While enrollment has increased at all the state's private institutions, Pressnell said three in particular have seen enrollment gains and the largest share of Tennessee Promise students: Cumberland University, Martin Methodist College and Carson-Newman University.
All three of those private institutions have recruited Promise students, either by agreeing to match the scholarship with institutional aid or by hosting Promise orientation sessions on their campuses, he said.
“I don’t think the other states know we do it,” Pressnell said. “It’s billed as a community college program, and they don’t realize that it’s portable to a four-year institution with an associate degree. Even in this state, it’s the least publicized piece of the program.”
Among the state’s four-year public universities, however, some institutions have taken an enrollment hit in recent years. At the University of Tennessee Martin, for instance, undergraduate enrollment is down 2.4 percent since last year, according to state data. The campus doesn’t offer associate degree programs.
However, UT Martin officials are more likely to praise the Promise program than blame it for low enrollment. After all, the university has seen a 14 percent decrease in enrollment over five years -- a trend that predates the Promise.
“We think the Tennessee Promise program is a good thing,” said Keith Carver, chancellor for UT Martin. “When you talk about a state trying to get 55 percent of its population to a postsecondary degree, whether it’s a technical certificate, an associate’s degree at one of the state’s community colleges or a four-year degree from one of our four-year colleges or universities, that’s a really good thing.”
Carver said it is reasonable to suspect that the Promise program has had some influence on the decrease in Martin’s undergraduate enrollment. But because the population was already in a decline, the reason for the change has been difficult to quantify.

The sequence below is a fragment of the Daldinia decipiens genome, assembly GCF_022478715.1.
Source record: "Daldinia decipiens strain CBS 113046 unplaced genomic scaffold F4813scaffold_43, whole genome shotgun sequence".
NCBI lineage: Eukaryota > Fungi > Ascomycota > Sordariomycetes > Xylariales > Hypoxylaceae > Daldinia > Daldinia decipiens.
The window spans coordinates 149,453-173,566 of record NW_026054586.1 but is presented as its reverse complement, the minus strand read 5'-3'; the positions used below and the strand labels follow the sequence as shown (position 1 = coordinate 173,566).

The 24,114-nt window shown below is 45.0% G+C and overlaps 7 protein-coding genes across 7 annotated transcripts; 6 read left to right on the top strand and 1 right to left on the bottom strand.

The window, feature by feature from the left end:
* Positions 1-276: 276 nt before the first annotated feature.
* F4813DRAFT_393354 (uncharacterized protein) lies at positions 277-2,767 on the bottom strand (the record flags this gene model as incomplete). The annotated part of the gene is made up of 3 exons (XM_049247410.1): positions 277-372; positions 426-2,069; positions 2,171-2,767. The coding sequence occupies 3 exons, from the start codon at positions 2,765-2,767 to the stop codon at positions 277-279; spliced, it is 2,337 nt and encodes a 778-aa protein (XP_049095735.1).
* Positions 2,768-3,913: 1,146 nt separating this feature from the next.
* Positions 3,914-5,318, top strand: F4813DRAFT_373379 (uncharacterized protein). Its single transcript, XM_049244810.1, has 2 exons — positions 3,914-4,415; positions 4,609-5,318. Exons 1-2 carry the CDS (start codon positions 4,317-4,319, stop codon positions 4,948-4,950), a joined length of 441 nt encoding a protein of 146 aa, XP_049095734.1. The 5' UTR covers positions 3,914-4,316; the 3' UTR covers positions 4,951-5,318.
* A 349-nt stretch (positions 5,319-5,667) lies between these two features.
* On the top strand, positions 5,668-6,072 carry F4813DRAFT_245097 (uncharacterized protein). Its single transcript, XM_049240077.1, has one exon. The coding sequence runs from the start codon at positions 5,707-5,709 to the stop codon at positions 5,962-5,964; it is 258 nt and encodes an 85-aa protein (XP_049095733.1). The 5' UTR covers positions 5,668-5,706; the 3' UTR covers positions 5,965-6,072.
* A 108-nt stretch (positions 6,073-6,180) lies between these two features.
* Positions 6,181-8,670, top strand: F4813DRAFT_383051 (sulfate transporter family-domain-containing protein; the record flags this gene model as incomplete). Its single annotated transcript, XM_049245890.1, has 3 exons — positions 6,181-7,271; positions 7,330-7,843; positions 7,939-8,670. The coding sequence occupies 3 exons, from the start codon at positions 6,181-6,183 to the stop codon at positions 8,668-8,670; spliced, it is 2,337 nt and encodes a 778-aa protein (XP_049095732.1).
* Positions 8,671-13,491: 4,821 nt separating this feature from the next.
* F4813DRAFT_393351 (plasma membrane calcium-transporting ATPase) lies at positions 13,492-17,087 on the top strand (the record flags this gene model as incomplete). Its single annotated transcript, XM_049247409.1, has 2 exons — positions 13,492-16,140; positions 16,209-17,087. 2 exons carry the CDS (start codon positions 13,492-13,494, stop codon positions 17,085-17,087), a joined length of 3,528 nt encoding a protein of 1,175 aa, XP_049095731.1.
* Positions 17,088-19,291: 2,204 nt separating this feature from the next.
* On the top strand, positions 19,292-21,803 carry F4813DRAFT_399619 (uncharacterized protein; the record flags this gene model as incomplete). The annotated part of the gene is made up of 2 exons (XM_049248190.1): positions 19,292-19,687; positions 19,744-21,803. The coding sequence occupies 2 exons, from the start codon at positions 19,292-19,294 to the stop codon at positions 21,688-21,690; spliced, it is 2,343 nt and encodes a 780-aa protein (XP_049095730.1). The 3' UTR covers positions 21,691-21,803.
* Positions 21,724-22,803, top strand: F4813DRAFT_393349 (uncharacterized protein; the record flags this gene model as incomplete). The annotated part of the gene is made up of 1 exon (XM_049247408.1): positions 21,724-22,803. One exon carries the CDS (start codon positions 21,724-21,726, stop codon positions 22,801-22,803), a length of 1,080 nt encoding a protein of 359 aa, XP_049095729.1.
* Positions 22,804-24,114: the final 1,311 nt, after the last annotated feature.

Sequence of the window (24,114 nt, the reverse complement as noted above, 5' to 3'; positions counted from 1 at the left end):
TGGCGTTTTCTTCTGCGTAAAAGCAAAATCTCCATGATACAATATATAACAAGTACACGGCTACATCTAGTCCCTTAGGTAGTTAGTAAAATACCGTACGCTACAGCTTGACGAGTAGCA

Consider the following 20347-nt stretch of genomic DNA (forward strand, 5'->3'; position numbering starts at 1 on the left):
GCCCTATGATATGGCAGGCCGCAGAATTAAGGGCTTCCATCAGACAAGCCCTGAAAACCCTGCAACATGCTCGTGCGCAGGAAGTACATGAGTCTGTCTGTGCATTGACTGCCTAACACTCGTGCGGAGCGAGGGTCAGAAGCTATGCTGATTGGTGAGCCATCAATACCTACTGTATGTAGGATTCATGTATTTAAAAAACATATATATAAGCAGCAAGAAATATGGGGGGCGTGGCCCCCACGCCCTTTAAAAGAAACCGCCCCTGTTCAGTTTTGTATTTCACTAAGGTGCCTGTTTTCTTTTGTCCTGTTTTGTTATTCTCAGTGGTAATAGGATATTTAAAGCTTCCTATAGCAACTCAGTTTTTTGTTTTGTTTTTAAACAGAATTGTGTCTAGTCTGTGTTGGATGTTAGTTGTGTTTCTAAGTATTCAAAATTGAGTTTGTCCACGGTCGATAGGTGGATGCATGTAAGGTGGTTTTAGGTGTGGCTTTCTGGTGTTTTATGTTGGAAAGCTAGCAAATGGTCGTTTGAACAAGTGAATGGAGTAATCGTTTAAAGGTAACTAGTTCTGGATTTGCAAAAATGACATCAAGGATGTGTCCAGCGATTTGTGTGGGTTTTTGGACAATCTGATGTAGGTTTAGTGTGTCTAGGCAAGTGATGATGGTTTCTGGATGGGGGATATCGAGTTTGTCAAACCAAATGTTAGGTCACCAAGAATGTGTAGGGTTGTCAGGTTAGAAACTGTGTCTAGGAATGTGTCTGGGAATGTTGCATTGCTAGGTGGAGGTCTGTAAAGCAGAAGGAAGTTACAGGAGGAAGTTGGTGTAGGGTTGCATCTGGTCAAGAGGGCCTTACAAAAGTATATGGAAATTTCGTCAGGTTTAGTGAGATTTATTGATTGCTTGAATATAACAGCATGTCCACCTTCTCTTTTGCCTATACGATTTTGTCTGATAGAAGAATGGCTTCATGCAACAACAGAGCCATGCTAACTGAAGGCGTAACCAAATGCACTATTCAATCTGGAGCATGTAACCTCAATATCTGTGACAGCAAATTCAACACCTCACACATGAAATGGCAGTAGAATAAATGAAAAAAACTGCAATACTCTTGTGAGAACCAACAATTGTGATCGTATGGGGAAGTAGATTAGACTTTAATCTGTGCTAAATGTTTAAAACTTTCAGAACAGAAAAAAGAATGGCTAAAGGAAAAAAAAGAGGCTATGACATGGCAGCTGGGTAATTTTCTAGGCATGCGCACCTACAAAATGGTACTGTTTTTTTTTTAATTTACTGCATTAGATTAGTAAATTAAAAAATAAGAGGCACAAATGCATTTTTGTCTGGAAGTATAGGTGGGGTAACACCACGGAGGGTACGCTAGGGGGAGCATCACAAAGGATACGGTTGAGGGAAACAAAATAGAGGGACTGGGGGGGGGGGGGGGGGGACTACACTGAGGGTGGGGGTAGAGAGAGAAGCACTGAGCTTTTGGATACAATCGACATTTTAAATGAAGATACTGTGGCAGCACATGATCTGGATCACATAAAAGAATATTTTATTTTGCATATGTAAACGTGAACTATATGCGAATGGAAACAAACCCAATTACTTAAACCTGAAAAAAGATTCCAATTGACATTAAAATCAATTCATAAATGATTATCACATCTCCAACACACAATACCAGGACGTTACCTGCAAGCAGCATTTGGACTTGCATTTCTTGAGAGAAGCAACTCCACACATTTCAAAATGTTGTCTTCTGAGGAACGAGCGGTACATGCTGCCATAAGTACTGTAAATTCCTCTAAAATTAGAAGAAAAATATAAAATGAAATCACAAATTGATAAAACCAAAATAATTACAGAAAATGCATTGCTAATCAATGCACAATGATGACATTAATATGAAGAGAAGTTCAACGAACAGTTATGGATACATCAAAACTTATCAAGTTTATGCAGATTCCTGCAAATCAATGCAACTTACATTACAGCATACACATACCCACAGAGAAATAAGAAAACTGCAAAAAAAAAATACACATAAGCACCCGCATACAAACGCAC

UT Martin faces other issues that impact enrollment more -- an overall declining population in rural western Tennessee and high unemployment when compared to the rest of the state.
Instead, UT Martin is focusing its efforts on transfer students.
The campus is up 4.3 percent in Promise students who have transferred in, Carver said.
“As tough as our jobs are, in terms of dwindling pool of students, we’re having to work much more strategically,” he said.
Beyond the Money
Chris Baldwin, a senior director at Jobs for the Future, said as other states examine Tennessee and look at creating Promise programs, it’s important to note that the changes the state made weren’t decided overnight.
“What Tennessee has been able to do and the success they’ve had is broader than free community college,” he said. “For one, it fits the performance funding they’ve had for a long time. There’s a robust set of things they’ve done around developmental education and streamlining through guided pathways … I’d hesitate to say the success is purely about free tuition, so if you’re replicating it, it would mean you have to replicate a lot.”
Baldwin points to the Detroit Promise scholarship, which, while generating a lot of interest in community college, doesn’t solve the underlying problems students have, such as academic challenges and not having financial stability in their lives to sustain enrollment and be successful.
As New York pursues a free college program and other, similar Promise programs emerge across the country, the question will be what they are doing beyond free tuition, he said.
In Tennessee, officials feel their biggest impact hasn’t been financial but messaging. Perhaps that’s why Krause said he isn’t surprised other states haven’t exactly replicated the Tennessee model.
“It’s amazing to see more states haven’t realized by changing the messaging and leveraging financial aid … it takes time,” he said. “A lot of people are watching to see how it goes through a full cohort.”